Anyone who’s ever worked in a newsroom understands how this mistake occurred. The Washington Examiner’s Jonetta Rose Barras was writing a column about former D.C. Councilmember Kevin P. Chavous and his efforts on behalf of education reform. The photo accompanying the column has a short caption reading “Chavous.”

Only it’s the wrong one. Instead of Kevin P. Chavous, the photo showcases his son, Kevin B. Chavous. What harried print-production manager wouldn’t make that mistake? The names, after all, are just about identical, save for the middle initials — and even those are both consonants that fall into a category of what pronunciation experts call ”stop sounds.”

The photo is a head shot, a tiny window on the page, and wouldn’t even be worth commenting on if Kevin B. Chavous, an aspiring politician like his father, hadn’t been arrested last year for soliciting prostitution.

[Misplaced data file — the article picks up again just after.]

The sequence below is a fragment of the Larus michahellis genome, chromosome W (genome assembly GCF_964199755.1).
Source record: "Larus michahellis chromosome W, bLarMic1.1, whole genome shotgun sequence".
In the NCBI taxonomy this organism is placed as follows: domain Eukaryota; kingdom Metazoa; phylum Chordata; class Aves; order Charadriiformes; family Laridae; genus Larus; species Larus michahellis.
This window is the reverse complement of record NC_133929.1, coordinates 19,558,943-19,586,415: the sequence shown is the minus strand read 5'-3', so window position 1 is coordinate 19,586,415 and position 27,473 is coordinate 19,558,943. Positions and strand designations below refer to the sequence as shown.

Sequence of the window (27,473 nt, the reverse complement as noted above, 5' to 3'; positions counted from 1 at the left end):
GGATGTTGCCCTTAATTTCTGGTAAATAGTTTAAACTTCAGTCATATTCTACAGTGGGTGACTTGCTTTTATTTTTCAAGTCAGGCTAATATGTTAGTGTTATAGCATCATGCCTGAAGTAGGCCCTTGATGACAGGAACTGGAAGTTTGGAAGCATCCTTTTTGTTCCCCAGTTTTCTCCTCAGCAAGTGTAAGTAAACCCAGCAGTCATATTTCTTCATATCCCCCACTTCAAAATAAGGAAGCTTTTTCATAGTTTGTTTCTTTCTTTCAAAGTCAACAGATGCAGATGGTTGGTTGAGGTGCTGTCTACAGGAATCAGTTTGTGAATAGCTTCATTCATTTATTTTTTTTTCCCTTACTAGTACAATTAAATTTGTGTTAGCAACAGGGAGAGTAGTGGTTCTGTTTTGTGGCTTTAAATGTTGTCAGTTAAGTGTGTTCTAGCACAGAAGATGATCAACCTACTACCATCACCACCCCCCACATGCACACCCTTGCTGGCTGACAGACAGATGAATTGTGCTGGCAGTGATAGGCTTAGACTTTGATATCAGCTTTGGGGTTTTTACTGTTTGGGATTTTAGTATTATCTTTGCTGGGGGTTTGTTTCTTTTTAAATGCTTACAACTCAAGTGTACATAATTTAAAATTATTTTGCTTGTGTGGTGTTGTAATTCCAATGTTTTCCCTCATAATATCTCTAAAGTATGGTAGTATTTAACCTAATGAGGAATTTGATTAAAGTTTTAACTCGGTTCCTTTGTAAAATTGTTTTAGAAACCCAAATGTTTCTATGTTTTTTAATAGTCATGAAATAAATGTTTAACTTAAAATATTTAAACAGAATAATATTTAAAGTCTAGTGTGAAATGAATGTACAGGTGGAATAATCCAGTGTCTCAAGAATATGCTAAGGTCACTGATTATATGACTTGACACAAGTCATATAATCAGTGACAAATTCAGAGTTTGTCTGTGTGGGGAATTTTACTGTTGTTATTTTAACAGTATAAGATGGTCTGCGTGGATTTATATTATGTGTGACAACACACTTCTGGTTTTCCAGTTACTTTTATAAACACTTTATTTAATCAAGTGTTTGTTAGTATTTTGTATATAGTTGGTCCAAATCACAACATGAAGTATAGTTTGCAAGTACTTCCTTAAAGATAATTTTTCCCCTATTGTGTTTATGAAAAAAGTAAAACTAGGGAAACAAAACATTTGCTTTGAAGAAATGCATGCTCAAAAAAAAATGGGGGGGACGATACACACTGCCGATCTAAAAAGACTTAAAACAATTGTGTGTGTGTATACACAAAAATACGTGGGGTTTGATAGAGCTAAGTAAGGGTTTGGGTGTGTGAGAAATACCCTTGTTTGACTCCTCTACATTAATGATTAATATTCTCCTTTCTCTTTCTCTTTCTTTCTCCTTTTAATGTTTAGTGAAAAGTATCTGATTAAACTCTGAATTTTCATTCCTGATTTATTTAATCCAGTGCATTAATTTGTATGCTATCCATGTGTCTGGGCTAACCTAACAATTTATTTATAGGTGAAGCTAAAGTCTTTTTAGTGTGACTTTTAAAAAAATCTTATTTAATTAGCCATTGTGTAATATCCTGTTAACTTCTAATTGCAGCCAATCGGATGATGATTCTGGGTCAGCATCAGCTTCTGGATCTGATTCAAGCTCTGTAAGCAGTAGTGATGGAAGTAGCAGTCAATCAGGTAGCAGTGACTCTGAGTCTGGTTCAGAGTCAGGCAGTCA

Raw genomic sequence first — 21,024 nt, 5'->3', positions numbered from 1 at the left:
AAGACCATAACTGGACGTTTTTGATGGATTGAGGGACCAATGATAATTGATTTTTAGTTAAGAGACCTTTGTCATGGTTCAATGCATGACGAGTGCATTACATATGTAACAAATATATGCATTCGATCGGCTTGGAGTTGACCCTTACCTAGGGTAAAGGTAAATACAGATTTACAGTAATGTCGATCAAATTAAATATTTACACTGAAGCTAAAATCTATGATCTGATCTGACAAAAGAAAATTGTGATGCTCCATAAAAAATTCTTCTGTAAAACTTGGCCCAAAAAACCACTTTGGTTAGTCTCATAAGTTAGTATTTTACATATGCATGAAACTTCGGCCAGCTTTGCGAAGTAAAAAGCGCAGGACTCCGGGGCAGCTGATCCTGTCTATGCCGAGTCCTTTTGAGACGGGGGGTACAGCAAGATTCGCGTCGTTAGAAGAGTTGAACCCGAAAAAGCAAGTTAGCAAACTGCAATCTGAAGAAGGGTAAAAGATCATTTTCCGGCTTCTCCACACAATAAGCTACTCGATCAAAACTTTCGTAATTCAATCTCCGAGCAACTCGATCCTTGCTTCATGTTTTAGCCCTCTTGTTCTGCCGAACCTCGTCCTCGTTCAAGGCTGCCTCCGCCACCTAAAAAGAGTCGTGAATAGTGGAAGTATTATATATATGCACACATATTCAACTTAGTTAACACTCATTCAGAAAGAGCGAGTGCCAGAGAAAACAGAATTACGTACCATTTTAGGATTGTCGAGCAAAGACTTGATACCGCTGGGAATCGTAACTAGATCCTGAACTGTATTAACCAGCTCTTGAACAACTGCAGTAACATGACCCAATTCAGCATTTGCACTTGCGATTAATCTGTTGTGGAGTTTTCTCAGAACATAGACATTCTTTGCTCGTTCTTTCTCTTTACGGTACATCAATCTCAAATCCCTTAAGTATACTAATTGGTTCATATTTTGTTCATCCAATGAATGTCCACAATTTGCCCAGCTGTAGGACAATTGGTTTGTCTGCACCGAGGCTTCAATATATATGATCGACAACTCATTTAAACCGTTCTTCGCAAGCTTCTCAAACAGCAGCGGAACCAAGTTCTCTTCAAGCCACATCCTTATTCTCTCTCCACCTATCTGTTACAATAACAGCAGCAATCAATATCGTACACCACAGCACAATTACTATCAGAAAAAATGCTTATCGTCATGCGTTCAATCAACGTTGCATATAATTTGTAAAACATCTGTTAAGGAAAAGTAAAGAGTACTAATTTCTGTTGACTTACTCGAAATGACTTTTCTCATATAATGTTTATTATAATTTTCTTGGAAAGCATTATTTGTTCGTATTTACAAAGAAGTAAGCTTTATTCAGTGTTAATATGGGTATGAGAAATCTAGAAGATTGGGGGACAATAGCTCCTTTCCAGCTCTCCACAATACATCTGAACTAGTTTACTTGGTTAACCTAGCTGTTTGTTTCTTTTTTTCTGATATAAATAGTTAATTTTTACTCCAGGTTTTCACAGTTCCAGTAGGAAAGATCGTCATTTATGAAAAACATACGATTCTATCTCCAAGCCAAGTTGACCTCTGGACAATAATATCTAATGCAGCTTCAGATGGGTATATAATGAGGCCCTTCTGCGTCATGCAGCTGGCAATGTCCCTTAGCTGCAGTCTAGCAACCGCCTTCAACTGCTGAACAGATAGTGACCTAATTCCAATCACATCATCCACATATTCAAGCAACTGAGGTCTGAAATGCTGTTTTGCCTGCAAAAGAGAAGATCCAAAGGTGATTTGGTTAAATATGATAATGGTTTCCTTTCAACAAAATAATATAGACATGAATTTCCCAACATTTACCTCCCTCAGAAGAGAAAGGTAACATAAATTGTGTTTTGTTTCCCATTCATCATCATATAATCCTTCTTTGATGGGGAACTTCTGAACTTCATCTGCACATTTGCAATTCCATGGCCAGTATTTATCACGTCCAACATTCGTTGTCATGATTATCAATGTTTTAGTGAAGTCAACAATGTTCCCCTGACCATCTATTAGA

Says Managing Editor Michael Hedges via e-mail: “We simply made a mistake, and we’ll note that in tomorrow’s paper. I don’t have all the details yet since the people who laid out that page work a late shift and I haven’t had a chance to talk with them. I suspect we had a photo mislabeled in our digital files. I hope Mr. Chavous will understand, and it won’t overly mar his appreciation of what I thought was a nice column by Jonetta pointing out some of his good works.”